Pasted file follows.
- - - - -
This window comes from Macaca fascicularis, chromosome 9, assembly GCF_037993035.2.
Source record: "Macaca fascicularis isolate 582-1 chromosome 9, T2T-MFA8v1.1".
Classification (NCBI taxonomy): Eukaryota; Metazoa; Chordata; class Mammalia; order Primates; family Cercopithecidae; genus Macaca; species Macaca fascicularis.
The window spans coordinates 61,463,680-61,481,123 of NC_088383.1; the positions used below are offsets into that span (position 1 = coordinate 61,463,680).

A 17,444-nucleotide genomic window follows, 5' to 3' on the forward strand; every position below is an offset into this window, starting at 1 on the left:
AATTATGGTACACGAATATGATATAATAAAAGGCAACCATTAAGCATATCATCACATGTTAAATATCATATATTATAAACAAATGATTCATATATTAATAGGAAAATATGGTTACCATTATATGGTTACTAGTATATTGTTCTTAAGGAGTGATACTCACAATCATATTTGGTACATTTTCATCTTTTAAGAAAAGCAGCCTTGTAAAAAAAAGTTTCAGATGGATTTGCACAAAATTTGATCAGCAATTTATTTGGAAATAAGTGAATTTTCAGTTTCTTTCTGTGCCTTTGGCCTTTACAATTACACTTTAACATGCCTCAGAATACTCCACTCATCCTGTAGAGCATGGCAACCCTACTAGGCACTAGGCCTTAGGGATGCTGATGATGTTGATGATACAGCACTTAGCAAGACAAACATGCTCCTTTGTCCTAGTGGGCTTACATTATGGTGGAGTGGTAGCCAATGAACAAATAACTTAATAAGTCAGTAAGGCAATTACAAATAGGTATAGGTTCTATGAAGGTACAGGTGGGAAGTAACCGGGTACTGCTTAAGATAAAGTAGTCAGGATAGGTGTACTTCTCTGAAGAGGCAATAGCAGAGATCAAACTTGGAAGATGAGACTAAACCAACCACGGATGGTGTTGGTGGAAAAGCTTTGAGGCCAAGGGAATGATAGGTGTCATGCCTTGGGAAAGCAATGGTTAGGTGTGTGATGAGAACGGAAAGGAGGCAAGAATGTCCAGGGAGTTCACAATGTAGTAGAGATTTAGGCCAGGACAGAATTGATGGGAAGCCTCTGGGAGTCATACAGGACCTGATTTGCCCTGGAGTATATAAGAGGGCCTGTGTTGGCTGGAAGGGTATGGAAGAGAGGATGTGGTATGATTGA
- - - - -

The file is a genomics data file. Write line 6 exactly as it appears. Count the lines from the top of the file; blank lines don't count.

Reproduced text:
AATTATGGTACACGAATATGATATAATAAAAGGCAACCATTAAGCATATCATCACATGTTAAATATCATATATTATAAACAAATGATTCATATATTAATAGGAAAATATGGTTACCATTATATGGTTACTAGTATATTGTTCTTAAGGAGTGATACTCACAATCATATTTGGTACATTTTCATCTTTTAAGAAAAGCAGCCTTGTAAAAAAAAGTTTCAGATGGATTTGCACAAAATTTGATCAGCAATTTATTTGGAAATAAGTGAATTTTCAGTTTCTTTCTGTGCCTTTGGCCTTTACAATTACACTTTAACATGCCTCAGAATACTCCACTCATCCTGTAGAGCATGGCAACCCTACTAGGCACTAGGCCTTAGGGATGCTGATGATGTTGATGATACAGCACTTAGCAAGACAAACATGCTCCTTTGTCCTAGTGGGCTTACATTATGGTGGAGTGGTAGCCAATGAACAAATAACTTAATAAGTCAGTAAGGCAATTACAAATAGGTATAGGTTCTATGAAGGTACAGGTGGGAAGTAACCGGGTACTGCTTAAGATAAAGTAGTCAGGATAGGTGTACTTCTCTGAAGAGGCAATAGCAGAGATCAAACTTGGAAGATGAGACTAAACCAACCACGGATGGTGTTGGTGGAAAAGCTTTGAGGCCAAGGGAATGATAGGTGTCATGCCTTGGGAAAGCAATGGTTAGGTGTGTGATGAGAACGGAAAGGAGGCAAGAATGTCCAGGGAGTTCACAATGTAGTAGAGATTTAGGCCAGGACAGAATTGATGGGAAGCCTCTGGGAGTCATACAGGACCTGATTTGCCCTGGAGTATATAAGAGGGCCTGTGTTGGCTGGAAGGGTATGGAAGAGAGGATGTGGTATGATTGA